According to a statement by Smokefree Air for Everyone (Columbia, MO) published in the Columbia Business Times, being exposed to secondhand smoke for just 20 minutes puts you at risk of having a stroke due to the formation of blood clots:
"After 20 minutes, blood platelets look like a pack-a-day smoker’s, making your blood “sticky” and contributing to stroke causing blood clots."
The Rest of the Story
I consider this statement to be inaccurate, and I think it might unnecessarily scare people into thinking that if they are exposed to secondhand smoke for just 20 minutes, they might develop a blood clot and suffer a stroke.
The good news is that the statement is not accurate. If you are an otherwise healthy person -- or in fact, even if you are unhealthy but as long as you do not have severe pre-existing cerebrovascular disease (atherosclerosis of the arteries supplying the brain), you are not at risk of suffering a stroke from 20 minutes of secondhand smoke exposure.
While it is true that chronic exposure to secondhand smoke can cause atherosclerosis and put an individual at increased risk of a stroke, a mere 20 minutes of exposure cannot cause a stroke in anyone who does not already have severe cerebrovascular disease and who is already basically a stroke waiting to happen.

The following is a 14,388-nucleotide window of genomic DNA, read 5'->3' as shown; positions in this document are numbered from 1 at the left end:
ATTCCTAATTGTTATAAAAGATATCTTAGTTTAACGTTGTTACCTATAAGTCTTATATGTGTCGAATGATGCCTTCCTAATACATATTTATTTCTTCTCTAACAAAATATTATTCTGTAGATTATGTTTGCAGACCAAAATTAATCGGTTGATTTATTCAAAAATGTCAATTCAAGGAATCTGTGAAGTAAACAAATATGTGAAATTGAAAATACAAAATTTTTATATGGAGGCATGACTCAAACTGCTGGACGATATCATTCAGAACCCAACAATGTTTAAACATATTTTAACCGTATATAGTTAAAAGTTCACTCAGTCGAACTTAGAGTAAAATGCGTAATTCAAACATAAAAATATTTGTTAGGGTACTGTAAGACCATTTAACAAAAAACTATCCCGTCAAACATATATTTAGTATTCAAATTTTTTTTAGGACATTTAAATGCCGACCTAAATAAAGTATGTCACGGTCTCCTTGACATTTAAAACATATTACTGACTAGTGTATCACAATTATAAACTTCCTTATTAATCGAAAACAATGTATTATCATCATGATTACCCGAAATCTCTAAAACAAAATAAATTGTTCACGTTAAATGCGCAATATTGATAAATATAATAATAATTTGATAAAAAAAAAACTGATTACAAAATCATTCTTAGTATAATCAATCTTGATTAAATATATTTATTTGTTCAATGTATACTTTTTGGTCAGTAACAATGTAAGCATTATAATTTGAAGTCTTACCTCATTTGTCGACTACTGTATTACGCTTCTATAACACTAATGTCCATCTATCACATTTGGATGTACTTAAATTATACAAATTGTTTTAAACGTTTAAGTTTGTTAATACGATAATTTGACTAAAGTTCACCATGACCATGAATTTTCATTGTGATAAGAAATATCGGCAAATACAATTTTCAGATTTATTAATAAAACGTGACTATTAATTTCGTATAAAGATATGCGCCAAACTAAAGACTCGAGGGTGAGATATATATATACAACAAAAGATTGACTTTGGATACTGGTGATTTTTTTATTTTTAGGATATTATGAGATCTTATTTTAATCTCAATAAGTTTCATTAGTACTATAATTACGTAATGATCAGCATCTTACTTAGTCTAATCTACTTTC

In other words, if someone has cerebrovascular disease that is so severe that any temporary increase in platelet activation may be enough to trigger life-threatening clot formation, then that individual is at severe risk of suffering a stroke, from secondhand smoke exposure, eating a high-fat meal (which can also activate platelets), or any of a large number of other exposures.
The important point here is that the claim is not qualified as applying only to people with extremely severe, pre-existing cerebrovascular disease. The way I read the statement, it is applying to anyone. After all, it states that 20 minutes of secondhand smoke makes "your" blood sticky, putting you at increased risk of a stroke. Thus, it seems intended to apply to any reader, meaning that it is a general statement of increased risk for the entire exposed public.
While I agree wholeheartedly with the goals of the SAFE coalition and support the Columbia smoke-free workplace law, I am uncomfortable with the idea of using exaggerated, misleading, and fallacious health claims in order to support those goals and that law.
I think the actual effects of secondhand smoke are enough; we do not need to go beyond the truth in order to promote our policy goals.